Just bumped it to portage and fixed an open bug along. This is yet another bugfix release which backports the switch to the Cyrus SASL2 library for sasl authentication (kerberos). Dependencies were adjusted so you no longer need libgsasl on your systems (remember to depclean).


  • config upgrade fails if collection missing “key” field
  • migrate to Cyrus SASL2 library for sasl authentication
  • rollback files missing after rollback


This one is important to note and I strongly encourage you to upgrade asap as it fixes an important security bug (CVE-2013-2132). I’ve almost dropped all other versions from tree anyway…

highlights 2.5.x

  • support GSSAPI (kerberos) authentication
  • support for SSL certificate validation with hostname matching
  • support for delegated and role based authentication

mongodb-2.5.x dev

What’s cooking for the next 2.6 releases ? Let’s take a quick look as of today.

  • background indexing on secondaries (hell yes!)
  • new implementation of external sort
  • add support for building from source with particular C++11 compilers (will fix a gentoo bug reported quite a long time ago)
  • mongod automatically continues in progress index builds following restart

Python : new zeroMQ and mongoDB drivers


This one is very interesting to me because the code from the mighty gevent-zeromq library which brought gevent support to pyzmq has been merged into it ! I find it very humble and positive for the Open Source community to see such merges and want to express my gratitude to Travis Cline and the zeroMQ team for that.

Migrating is as easy as :

# gevent-zeromq previous way
from gevent_zeromq import zmq

# pyzmq new way
from import zmq

I strongly encourage you to read the changelog.


Bugfix release, the main point is that PyMongo will no longer select a replica set member for read operations that is not in primary or secondary state. Here is the changelog.


mongoDB v2.2.2 and pymongo v2.4 released


This is a bugfix release of mongoDB, there is nothing major to note about it so just have a look at the changelog.


Ok here’s a bigger cake we’ll have to focus on as you will have to adapt your code to use it properly. Don’t be scared, upgrading will not instantly break your current apps but…

Connection / ReplicaSetConnection deprecation

Those classes are still available and provide the old safe=False behavior meaning that by default, operations are not acknowledged. They are being replaced by MongoClient and MongoReplicaSetClient classes which on the contrary do acknowledge operations by default. So yes, now your operations will run with a safe=True by default !

Write concern

In the mongoDB talks we never hear about safe writes but about write concerns. A new API now handles these operations’ behavior such as fsync / journal committing / write acknowledgment which is in line with the internals of mongoDB. I think it’s more clear and straightforward to handle this that way so it’s a good job done by upstream even if it means we have to adapt our code for it. They come in the number of four options which are applied on a database or collection level :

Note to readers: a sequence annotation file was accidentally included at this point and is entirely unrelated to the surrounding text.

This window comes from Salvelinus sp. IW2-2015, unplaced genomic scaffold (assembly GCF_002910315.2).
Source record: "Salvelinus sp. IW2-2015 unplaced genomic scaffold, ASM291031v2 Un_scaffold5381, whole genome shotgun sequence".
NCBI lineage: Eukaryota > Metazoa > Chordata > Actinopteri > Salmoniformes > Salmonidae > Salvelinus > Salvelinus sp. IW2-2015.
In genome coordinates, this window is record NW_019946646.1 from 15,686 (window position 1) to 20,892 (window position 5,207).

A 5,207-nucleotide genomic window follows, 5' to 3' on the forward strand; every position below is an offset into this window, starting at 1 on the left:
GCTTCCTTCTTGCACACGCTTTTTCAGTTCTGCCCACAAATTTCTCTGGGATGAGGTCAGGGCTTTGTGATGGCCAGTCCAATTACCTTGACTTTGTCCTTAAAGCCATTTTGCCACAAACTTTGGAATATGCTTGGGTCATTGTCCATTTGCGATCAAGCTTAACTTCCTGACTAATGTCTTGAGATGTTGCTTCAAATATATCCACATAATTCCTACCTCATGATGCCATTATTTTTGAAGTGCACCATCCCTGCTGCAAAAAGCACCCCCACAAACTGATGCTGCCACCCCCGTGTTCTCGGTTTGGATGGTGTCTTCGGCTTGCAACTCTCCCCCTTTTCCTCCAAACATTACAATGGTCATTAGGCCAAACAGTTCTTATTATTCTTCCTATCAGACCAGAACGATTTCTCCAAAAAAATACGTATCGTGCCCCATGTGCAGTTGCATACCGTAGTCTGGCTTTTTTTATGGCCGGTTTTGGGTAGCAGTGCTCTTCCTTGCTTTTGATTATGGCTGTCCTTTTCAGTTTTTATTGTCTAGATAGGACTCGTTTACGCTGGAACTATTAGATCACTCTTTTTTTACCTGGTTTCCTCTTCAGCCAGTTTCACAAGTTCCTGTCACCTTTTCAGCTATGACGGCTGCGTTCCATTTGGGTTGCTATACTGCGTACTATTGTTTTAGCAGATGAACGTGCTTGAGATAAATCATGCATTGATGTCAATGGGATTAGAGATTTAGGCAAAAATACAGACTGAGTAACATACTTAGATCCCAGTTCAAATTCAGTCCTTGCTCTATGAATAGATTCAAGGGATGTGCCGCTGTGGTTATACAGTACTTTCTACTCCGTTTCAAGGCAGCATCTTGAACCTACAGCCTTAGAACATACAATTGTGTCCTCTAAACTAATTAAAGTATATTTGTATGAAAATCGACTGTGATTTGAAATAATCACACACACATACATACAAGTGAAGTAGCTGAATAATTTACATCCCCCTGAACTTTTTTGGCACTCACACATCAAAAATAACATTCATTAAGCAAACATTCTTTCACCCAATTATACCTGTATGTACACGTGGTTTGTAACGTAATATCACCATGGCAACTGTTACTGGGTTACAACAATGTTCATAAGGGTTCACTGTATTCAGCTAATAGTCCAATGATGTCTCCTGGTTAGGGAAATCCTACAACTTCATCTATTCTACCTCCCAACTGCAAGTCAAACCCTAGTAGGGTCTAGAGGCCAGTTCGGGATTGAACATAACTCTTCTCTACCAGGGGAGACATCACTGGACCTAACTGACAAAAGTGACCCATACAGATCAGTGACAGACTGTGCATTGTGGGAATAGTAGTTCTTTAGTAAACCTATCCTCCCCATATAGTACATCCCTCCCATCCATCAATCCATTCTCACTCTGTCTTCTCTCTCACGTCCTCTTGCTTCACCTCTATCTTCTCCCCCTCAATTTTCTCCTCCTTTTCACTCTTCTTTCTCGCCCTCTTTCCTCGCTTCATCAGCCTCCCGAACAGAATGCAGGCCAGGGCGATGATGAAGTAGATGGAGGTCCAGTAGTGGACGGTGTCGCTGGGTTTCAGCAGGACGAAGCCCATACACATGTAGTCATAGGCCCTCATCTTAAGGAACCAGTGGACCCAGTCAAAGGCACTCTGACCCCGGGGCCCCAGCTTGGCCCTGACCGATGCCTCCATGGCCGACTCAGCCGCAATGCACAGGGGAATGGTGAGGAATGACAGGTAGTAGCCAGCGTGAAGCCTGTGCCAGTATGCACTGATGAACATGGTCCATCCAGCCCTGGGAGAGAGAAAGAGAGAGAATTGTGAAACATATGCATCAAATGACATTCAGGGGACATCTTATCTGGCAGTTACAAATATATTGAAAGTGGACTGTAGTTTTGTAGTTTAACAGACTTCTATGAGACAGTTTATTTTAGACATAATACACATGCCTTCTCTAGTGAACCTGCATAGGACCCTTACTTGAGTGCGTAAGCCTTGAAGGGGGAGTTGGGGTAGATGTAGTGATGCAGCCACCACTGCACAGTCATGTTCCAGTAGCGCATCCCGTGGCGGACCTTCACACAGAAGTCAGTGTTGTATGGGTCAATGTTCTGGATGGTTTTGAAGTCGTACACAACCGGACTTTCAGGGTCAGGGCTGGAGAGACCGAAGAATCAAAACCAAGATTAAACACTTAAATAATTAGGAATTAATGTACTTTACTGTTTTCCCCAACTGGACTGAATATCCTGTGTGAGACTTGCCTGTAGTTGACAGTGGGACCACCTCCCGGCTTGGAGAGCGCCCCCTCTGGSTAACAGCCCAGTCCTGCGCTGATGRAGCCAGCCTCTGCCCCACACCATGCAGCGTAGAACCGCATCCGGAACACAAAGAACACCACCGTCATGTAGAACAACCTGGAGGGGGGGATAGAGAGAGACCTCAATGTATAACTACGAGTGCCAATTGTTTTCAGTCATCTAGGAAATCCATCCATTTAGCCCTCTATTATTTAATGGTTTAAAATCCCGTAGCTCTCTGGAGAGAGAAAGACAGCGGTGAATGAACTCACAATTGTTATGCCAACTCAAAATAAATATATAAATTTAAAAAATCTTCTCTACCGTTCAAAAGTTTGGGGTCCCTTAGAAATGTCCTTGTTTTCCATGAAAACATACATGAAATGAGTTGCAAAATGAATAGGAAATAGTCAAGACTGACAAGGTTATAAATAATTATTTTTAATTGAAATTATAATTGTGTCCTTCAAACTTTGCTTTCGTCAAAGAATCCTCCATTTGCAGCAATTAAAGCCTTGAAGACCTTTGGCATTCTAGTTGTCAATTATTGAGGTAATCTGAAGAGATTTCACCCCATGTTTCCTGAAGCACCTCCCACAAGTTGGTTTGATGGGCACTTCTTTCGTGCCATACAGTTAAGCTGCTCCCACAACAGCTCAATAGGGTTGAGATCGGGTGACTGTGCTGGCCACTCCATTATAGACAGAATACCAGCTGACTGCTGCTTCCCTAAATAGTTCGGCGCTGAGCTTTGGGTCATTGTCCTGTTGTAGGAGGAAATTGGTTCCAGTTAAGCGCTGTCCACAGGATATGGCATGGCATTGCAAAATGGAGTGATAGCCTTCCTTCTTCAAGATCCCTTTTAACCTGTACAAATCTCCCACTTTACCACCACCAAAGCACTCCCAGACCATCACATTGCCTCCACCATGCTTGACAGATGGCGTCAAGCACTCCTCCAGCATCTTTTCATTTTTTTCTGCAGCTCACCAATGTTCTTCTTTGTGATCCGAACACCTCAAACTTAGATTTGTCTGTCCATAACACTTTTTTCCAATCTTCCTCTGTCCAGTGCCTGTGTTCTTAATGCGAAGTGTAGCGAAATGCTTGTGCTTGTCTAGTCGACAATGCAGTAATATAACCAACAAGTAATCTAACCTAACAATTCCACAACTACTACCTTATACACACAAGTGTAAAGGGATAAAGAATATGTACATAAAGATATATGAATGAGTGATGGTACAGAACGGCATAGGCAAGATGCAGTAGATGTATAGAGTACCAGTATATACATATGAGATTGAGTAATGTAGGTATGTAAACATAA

• w¬†= integer¬†: A value of 0 means we don’t care so it’s the fire-and-forget behavior we knew as safe=False. A value > 0 is the equivalent of the safe=True but with a more fine tuning on how many servers should confirm the operation.
  • wtimeout = integer : Adds a timeout on the w parameter.
  • j = bool : Wait until the operation has been committed to the journal.
  • fsync = bool : Wait until the database to fsync all files to disk.


  • Cursor can be copied with functions from the copy module
  • The set_profiling_level() method now supports a slow_ms option

See the rest in the full changelog.



pymongo : v2.2.1 released

The mongoDB python driver pymongo was bumped to v2.2.1 in portage.

Changelog highlights :

  • fixes an incompatibility with mod_wsgi 2.x that could cause connections to leak

See the complete changelog.


Flask-PyMongo : new ebuild in portage

I just baked a new ebuild available now in portage : dev-python/flask-pymongo !

This is an extension for the Flask python microframework which simplifies the use of the mighty PyMongo for all your mongoDB usages.

Enjoy !



pymongo : v2.2 released

The mongoDB python driver pymongo was bumped to v2.2 and is now in portage.

Changelog highlights :

  • Support for Python 3
  • Support for Gevent
  • Improved connection pooling

See the complete changelog.